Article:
It turns out not everyone who attended this week’s ceremonial funeral at St. Paul’s Cathedral for the Iron Lady had to be reminded of the appropriate dress code for the very solemn occasion.
The Rt. Hon. Alan Duncan, a member of the British Parliament and a minister of state for international development, showed up in his levee coatee, a form of formal court dress that is reserved for members of the Her Majesty’s Most Honourable Privy Council.
Although other members of the council, including Nick Clegg, the Lord President, did not choose to wear their own elaborate outfits, complete with frock-coats and “fore and aft” hats with ostrich feathers, the pint-size Minister of State for International Development says he did so with pride after consulting Carol Thatcher.
“He spoke to her at the weekend and she urged him to go ahead and not to be shy,” a spokesman for Duncan tells Mandrake. “A couple of years ago, Mr Duncan told Lady Thatcher that he intended to acquire the uniform. She told him that uniforms are very important and that they should be worn on special occasions.”
Although the Conservative politician did not wear his “fore and aft” hat, several serving ministers told me they felt it looked de trop. “Alan hardly has the height to carry it off,” one said. “I did hear a few people sigh.”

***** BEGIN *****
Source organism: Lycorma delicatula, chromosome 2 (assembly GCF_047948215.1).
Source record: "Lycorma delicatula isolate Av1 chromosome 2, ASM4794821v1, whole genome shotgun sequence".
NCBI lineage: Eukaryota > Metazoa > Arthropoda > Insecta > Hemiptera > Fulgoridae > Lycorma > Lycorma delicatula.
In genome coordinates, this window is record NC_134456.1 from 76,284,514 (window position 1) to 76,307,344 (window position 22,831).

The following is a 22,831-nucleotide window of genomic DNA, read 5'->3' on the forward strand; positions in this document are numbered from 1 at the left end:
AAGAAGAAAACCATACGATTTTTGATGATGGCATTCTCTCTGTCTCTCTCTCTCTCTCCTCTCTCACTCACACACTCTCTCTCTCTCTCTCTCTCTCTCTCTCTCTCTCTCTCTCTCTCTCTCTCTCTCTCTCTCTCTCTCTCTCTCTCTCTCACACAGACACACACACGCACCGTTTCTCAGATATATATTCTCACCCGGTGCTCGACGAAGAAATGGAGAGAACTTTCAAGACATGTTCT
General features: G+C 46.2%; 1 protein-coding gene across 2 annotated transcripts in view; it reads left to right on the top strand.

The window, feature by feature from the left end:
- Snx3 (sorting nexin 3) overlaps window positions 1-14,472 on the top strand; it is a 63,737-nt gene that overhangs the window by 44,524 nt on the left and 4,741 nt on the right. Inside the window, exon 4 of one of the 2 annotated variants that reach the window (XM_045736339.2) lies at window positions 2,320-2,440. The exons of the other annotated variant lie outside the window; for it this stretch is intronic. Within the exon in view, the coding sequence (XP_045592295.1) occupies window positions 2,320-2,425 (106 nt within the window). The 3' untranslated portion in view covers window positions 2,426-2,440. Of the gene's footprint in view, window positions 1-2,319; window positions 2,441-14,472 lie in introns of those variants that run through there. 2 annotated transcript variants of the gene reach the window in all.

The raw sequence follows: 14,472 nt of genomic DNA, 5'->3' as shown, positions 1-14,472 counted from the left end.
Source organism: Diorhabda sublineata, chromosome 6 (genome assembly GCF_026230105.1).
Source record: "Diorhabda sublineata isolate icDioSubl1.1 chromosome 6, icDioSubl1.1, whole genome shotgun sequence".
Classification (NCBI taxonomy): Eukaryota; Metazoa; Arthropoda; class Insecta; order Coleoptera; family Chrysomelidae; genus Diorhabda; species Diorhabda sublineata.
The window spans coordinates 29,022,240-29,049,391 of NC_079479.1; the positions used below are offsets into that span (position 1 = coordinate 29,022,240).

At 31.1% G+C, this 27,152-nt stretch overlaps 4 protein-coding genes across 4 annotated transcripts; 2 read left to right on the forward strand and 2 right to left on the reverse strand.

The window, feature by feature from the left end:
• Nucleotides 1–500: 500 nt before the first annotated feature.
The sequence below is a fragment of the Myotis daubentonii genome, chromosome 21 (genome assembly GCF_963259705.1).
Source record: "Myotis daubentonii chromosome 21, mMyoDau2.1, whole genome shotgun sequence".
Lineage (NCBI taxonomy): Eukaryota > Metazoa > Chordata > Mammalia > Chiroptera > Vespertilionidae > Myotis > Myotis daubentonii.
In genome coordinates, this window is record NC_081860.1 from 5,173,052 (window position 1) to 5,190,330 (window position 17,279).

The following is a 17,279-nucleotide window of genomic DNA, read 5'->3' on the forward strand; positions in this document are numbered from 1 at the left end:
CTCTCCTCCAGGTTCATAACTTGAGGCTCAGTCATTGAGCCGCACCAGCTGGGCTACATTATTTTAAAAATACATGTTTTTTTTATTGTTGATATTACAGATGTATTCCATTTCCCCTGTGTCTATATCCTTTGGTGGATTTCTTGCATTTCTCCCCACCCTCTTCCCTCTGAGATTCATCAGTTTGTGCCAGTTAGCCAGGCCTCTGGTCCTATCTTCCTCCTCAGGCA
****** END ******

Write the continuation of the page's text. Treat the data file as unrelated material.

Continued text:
Invitations to the event were for “full ceremonial dress without sword,” and this applies both to military and civil uniform. “The full levee is wholly correct for the occasion,” Duncan’s spokesman insists.
While commonplace in the age of empire, when the sun famously never set on Britannia’s once vast possessions, the elaborate uniform fell out of usage in the years after the war — and in particular in the modern age of politics, when those who hold office are concerned about having a common man’s touch.
Nevertheless, Mr. Duncan gets a tip of the hat from the gentlemen of PinstripesandTweed.com for erring on the side of tradition. It’s too bad more politicians do not dignify the offices of state — whether great or sinecure — they occupy with the respect and deference such offices deserve.